For me, spring in Philadelphia is amazingly lush. And lately, disconcerting. I’m constantly seeing daffodil shoots or swelling magnolia buds in January, or even December, and telling them “Shush! Not yet! Go back to sleep!”

    However, as a gardener I’m definitely taking advantage of the longer growing season. This year I’m hoping to start some things outdoors in March. I saw the first sprouts of the seeds I’ve started indoors today.

    We do need some snow, however. Among other things, it is good fertilizer!

  • 4. Jennie  |  February 15, 2008 at 2:28 pm

    Taylor – Thanks for the well-wishes! 🙂 I gotta say having a greenhouse is a HUGE advantage, if only because it’s a heck of a lot easier to mix the soil and fill trays when you don’t have to worry about getting dirt all over the place. Yea, I remember that snow in April but somehow those wacky spring snows just aren’t the same. It’s spring arleady by then, in my mind at least.

    You’re just never going to get over having moved North, are you? 😉

  • 5. Jennie  |  February 15, 2008 at 2:30 pm

    Rachel – Yep, ice is just not the same as snow. Let’s hope we get a real snow storm before it’s all said and done for this winter. So what seeds are you circling?? I found this really great new online organizational tool you should use (I’m just starting to test it out but plan to put it to good use starting in April…). It’s call MyFolia.com. Let’s you keep track of all your garden plantings and tasks.

  • 6. Jennie  |  February 15, 2008 at 2:33 pm

    Nif – You made me giggle with your shushing of the daffodil shoots. 🙂 I do the same thing! I have five or six of them coming up (almost 4 inches now) in my front flower bed and I’m really wishing they’d pull their little heads back down under the ground. What seeds did you start? I hope to see ours coming up by next weekend…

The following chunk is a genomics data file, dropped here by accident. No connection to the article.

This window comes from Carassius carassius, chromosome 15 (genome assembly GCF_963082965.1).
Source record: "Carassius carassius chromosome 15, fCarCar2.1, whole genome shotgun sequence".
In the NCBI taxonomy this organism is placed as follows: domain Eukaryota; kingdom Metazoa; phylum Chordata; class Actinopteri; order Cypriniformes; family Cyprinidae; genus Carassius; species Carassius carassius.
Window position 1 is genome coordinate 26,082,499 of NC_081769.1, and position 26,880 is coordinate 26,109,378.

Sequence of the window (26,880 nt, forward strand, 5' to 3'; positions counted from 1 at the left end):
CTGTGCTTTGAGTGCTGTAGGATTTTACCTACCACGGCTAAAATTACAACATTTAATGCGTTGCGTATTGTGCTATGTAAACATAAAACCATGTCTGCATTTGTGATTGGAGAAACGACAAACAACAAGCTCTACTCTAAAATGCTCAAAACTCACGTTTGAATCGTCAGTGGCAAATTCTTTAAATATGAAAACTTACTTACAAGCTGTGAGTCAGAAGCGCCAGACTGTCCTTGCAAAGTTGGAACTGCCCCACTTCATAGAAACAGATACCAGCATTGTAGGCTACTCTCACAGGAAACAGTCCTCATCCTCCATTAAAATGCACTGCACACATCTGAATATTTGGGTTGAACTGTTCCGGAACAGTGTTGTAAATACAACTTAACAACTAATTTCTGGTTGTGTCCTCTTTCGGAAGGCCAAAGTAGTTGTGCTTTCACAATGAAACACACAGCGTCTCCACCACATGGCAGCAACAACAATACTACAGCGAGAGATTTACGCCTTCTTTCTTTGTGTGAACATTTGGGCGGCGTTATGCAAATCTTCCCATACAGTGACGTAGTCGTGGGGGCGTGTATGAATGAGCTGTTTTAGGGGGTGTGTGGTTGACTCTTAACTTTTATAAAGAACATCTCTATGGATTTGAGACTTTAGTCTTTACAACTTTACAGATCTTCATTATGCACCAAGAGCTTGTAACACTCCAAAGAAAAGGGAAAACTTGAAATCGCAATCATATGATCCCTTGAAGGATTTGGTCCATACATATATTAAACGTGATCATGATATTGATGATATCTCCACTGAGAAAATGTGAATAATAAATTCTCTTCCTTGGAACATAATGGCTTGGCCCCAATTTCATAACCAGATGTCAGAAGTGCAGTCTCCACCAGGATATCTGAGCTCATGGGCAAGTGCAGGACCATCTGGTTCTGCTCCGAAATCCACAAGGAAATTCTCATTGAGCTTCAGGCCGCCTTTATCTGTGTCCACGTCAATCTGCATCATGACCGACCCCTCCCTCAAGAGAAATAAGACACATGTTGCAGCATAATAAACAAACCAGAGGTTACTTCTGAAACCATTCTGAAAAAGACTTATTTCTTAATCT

• 7. gintoino  |  February 15, 2008 at 4:15 pm

    Well jennie, living in southern Portugal (that’s zone 10) I really don’t know what a cold winter or snow are. Nevertheless this is being an abnormal warm winter even for us. Plants haven’t gone into winter dormancy and I’ve had blooming plants in my garden since September. It’s our driest winter since 90 years ago and if it doesn’t rain until summer arrives we will have a severe drought.
    But for the time being i started sowing for my (first) vegetable garden. I’ve sowed lettuces, tomatoes, diferent types of brassica, squashes, cucumbers, aubergines, peppers, and edible flowers. I’ve also planted jerusalem artichokes, strawberries, blackberries, redcurrants and I plan to plant sweet potato.If all goes according to plan I will have loads of fresh vegetables for summer.

  • 8. Jennie  |  February 18, 2008 at 8:20 pm

    Gintoino – woops, almost lost this comment in the flurry of activity. 🙂 Zone 10 where you are – I am so jealous! I noticed on your plant blog that so much of your garden is still blooming. You are planting your first vegetable garden?? Congratulations!! 🙂 I will look forward to lots of reports about how your crops are doing. I wish we had red currants grown here – perhaps someone does grow them locally, but I don’t know of them…yet. 🙂 As for edible flowers, we’ll have to share what we find grows and tastes the best as I plan on having a whole section at the farm dedicated to edible flowers this coming season.